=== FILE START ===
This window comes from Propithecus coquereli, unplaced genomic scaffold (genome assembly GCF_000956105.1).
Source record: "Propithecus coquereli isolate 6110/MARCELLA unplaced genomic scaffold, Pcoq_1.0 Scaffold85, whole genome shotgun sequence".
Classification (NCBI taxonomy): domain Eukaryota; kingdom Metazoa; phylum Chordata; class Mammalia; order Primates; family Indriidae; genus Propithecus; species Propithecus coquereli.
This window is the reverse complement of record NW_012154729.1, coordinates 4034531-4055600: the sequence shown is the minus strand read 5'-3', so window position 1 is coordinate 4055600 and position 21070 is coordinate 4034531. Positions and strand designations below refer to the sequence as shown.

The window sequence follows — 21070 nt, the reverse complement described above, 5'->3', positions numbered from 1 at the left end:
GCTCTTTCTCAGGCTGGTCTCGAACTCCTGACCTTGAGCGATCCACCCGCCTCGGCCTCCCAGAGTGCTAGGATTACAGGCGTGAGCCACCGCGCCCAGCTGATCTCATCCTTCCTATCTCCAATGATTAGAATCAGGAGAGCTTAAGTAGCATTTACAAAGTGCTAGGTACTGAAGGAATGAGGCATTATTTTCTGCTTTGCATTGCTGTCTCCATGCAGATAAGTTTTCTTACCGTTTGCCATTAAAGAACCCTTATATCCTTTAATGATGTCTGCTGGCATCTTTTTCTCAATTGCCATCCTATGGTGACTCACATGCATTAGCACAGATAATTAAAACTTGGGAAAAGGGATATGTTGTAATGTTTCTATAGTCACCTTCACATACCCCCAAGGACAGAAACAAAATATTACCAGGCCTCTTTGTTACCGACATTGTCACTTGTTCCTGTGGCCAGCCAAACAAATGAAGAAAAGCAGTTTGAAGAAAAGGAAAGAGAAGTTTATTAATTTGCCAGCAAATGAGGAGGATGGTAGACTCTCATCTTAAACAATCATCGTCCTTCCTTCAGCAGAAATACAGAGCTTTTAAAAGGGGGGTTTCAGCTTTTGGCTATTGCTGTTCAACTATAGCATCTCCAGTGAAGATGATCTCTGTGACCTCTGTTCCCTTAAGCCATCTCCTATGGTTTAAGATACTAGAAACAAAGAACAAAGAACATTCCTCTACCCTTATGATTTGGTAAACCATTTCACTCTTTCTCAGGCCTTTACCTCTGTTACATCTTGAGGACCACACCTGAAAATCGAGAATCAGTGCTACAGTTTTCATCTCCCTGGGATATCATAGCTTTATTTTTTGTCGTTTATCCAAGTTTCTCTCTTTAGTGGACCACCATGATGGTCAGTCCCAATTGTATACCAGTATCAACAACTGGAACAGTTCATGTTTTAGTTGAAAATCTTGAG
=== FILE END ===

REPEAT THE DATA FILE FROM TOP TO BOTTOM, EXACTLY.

This window comes from Propithecus coquereli, unplaced genomic scaffold (genome assembly GCF_000956105.1).
Source record: "Propithecus coquereli isolate 6110/MARCELLA unplaced genomic scaffold, Pcoq_1.0 Scaffold85, whole genome shotgun sequence".
Classification (NCBI taxonomy): domain Eukaryota; kingdom Metazoa; phylum Chordata; class Mammalia; order Primates; family Indriidae; genus Propithecus; species Propithecus coquereli.
This window is the reverse complement of record NW_012154729.1, coordinates 4034531-4055600: the sequence shown is the minus strand read 5'-3', so window position 1 is coordinate 4055600 and position 21070 is coordinate 4034531. Positions and strand designations below refer to the sequence as shown.

The window sequence follows — 21070 nt, the reverse complement described above, 5'->3', positions numbered from 1 at the left end:
GCTCTTTCTCAGGCTGGTCTCGAACTCCTGACCTTGAGCGATCCACCCGCCTCGGCCTCCCAGAGTGCTAGGATTACAGGCGTGAGCCACCGCGCCCAGCTGATCTCATCCTTCCTATCTCCAATGATTAGAATCAGGAGAGCTTAAGTAGCATTTACAAAGTGCTAGGTACTGAAGGAATGAGGCATTATTTTCTGCTTTGCATTGCTGTCTCCATGCAGATAAGTTTTCTTACCGTTTGCCATTAAAGAACCCTTATATCCTTTAATGATGTCTGCTGGCATCTTTTTCTCAATTGCCATCCTATGGTGACTCACATGCATTAGCACAGATAATTAAAACTTGGGAAAAGGGATATGTTGTAATGTTTCTATAGTCACCTTCACATACCCCCAAGGACAGAAACAAAATATTACCAGGCCTCTTTGTTACCGACATTGTCACTTGTTCCTGTGGCCAGCCAAACAAATGAAGAAAAGCAGTTTGAAGAAAAGGAAAGAGAAGTTTATTAATTTGCCAGCAAATGAGGAGGATGGTAGACTCTCATCTTAAACAATCATCGTCCTTCCTTCAGCAGAAATACAGAGCTTTTAAAAGGGGGGTTTCAGCTTTTGGCTATTGCTGTTCAACTATAGCATCTCCAGTGAAGATGATCTCTGTGACCTCTGTTCCCTTAAGCCATCTCCTATGGTTTAAGATACTAGAAACAAAGAACAAAGAACATTCCTCTACCCTTATGATTTGGTAAACCATTTCACTCTTTCTCAGGCCTTTACCTCTGTTACATCTTGAGGACCACACCTGAAAATCGAGAATCAGTGCTACAGTTTTCATCTCCCTGGGATATCATAGCTTTATTTTTTGTCGTTTATCCAAGTTTCTCTCTTTAGTGGACCACCATGATGGTCAGTCCCAATTGTATACCAGTATCAACAACTGGAACAGTTCATGTTTTAGTTGAAAATCTTGAG